Food Storage Hacks: Where to Store Lemons for ‘Sweeter’ Fruits That ‘Last Up to a Month’

Food Storage Hacks: Where to Store Lemons for ‘Sweeter’ Fruits That ‘Last Up to a Month’

Lemons can be juiced, peeled or sliced ​​for use in everything from herbal teas to sweet desserts, but the flavor can vary depending on how you store them. While these round yellow fruits have their rightful place on the counter, they have a much longer shelf life in the fridge and may even taste better for it too. But it’s not as simple as putting them loosely in the sharper drawer or on a shelf.

According to Anina von Haeften, co-founder of the food delivery service Farm to the People, fresh lemons are best stored in airtight containers that can be kept in the fridge.

She said: “You can keep them on the counter but they won’t last as long and will start to dry out. On the counter they will last about a week and in the fridge they can last up to a month.”

Anina explained that the sealed container helps the fruit “stay juicier” and “retain moisture longer,” which in turn slows the ripening process.

While an extended shelf life means you’re less likely to lose your lemons to dreaded mold growth, it can also make them tastier when you start eating them too.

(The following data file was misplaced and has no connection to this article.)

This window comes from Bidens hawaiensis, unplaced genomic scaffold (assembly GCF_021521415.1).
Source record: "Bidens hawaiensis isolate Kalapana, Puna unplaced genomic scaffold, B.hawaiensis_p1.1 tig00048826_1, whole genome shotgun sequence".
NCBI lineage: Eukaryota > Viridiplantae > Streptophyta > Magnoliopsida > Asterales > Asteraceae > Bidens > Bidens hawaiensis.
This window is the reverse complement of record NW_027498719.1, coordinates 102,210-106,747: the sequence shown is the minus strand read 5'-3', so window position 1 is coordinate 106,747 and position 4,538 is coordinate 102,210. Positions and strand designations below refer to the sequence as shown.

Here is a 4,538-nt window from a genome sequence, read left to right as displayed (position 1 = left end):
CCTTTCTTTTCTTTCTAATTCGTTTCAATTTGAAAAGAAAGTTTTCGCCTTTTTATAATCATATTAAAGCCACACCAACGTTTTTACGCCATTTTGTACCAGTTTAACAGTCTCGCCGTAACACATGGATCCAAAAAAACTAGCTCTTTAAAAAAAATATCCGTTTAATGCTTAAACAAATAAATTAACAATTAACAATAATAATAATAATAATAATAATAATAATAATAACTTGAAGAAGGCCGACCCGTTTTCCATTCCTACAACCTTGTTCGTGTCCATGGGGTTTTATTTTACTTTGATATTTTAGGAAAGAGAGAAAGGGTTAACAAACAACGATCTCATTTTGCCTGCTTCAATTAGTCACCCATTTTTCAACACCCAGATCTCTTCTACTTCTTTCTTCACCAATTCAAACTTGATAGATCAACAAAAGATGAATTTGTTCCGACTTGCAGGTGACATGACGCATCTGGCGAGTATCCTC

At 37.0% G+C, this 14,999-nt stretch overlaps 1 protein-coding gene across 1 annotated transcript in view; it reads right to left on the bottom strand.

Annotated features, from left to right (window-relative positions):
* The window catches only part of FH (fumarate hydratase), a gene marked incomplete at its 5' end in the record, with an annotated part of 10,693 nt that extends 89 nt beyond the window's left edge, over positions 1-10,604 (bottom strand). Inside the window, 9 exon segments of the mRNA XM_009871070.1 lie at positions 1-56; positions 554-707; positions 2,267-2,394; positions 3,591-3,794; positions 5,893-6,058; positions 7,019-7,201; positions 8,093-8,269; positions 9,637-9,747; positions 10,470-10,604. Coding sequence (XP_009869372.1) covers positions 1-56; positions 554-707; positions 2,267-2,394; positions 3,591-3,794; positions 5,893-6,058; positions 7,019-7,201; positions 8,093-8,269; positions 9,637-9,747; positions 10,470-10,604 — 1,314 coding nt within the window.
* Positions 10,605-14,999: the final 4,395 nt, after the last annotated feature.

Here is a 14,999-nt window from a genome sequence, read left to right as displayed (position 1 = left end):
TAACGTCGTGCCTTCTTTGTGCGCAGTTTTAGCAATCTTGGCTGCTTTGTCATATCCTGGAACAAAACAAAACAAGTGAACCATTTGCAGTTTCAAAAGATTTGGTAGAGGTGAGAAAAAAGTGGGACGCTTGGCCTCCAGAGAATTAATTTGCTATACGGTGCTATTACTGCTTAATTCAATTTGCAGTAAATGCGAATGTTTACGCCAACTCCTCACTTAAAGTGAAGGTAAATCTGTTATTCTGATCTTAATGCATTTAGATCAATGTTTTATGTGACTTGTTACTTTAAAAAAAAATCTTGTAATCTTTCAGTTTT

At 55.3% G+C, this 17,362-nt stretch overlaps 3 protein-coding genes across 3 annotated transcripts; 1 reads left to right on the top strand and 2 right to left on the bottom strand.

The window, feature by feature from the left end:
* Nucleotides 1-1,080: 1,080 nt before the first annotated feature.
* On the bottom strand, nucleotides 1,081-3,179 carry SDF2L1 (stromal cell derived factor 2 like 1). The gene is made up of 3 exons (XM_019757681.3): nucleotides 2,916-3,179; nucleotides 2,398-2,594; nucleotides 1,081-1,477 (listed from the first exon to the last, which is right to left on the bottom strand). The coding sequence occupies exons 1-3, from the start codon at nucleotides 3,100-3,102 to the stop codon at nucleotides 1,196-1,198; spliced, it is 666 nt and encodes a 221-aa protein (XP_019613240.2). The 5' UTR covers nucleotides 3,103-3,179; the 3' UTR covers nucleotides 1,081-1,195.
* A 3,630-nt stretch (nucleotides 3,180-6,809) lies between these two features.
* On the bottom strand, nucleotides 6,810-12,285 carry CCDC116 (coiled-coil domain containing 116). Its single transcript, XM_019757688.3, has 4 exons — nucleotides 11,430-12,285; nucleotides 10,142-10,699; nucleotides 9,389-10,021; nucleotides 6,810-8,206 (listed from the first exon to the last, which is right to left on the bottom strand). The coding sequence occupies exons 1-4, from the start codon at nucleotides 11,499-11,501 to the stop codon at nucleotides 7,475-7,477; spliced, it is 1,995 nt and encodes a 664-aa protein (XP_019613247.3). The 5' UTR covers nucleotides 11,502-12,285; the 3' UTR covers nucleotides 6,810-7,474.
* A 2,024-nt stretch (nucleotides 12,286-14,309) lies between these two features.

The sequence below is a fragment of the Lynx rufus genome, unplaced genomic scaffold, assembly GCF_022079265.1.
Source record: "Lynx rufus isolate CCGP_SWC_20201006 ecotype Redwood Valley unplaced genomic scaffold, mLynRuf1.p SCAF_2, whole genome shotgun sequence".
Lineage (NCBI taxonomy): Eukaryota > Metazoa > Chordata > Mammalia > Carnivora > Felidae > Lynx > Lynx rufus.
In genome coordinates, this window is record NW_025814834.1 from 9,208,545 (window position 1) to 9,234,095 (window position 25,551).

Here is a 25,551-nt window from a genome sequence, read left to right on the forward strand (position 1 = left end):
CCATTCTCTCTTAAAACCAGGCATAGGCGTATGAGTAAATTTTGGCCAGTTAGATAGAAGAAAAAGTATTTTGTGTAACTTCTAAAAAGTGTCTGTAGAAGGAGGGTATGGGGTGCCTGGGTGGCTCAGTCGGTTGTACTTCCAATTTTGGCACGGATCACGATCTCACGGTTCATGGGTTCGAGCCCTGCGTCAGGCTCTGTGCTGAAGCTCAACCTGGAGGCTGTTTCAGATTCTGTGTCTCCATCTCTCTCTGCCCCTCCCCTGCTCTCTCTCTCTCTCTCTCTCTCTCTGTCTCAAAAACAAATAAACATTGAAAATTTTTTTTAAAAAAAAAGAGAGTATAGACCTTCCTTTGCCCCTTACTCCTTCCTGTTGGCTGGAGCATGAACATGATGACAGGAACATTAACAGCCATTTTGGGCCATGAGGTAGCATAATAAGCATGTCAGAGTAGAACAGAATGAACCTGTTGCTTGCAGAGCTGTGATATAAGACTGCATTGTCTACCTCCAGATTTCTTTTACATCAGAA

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It’s not just how you store whole lemons that you need to think about either. With so much on offer from just one lemon, there’s no reason you can’t pack in the leftovers of a used one.

Maddy explained that the peel is only one part you should consider keeping even after juicing or cutting the rest of the fruit.

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She said: “Lemon zest is so versatile in cooking and baking, so even if you don’t need it right away, put it in a sealed container in the freezer and thaw when you’re ready to make those lemon desserts you’ve been dreaming of.”

If you have a perfect half to keep, you can keep it extra fresh by covering the exposed end with plastic wrap or putting the whole thing in an airtight container.

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You must consume half of the lemon soon after before it dries out, but you should have at least three days to use it.

If you’re left with lemon juice, consider keeping it in a sealed container in the fridge.

The acidic liquid should retain its flavor for a couple of days, but after that it will taste best in cooked or baked goods rather than in tea or cold water.

Maddy suggested freezing the rest by pouring it into ice cube trays if you need more than two days to consume it.

As for other citrus fruits, the same rule applies. Lime, grapefruit and oranges can be stored at room temperature or in the fridge.

Of course, the refrigerator will buy you a few extra days or even weeks in terms of shelf life, although the most important thing to consider is how moist you can keep each variety of citrus fruit.

If you decide to store your products in the refrigerator, always remove them from their original packaging and transfer them to a container or mesh bag.

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This allows air to circulate and slows the growth of mold, lesions or softened scurf, all of which can quickly spoil fresh produce.

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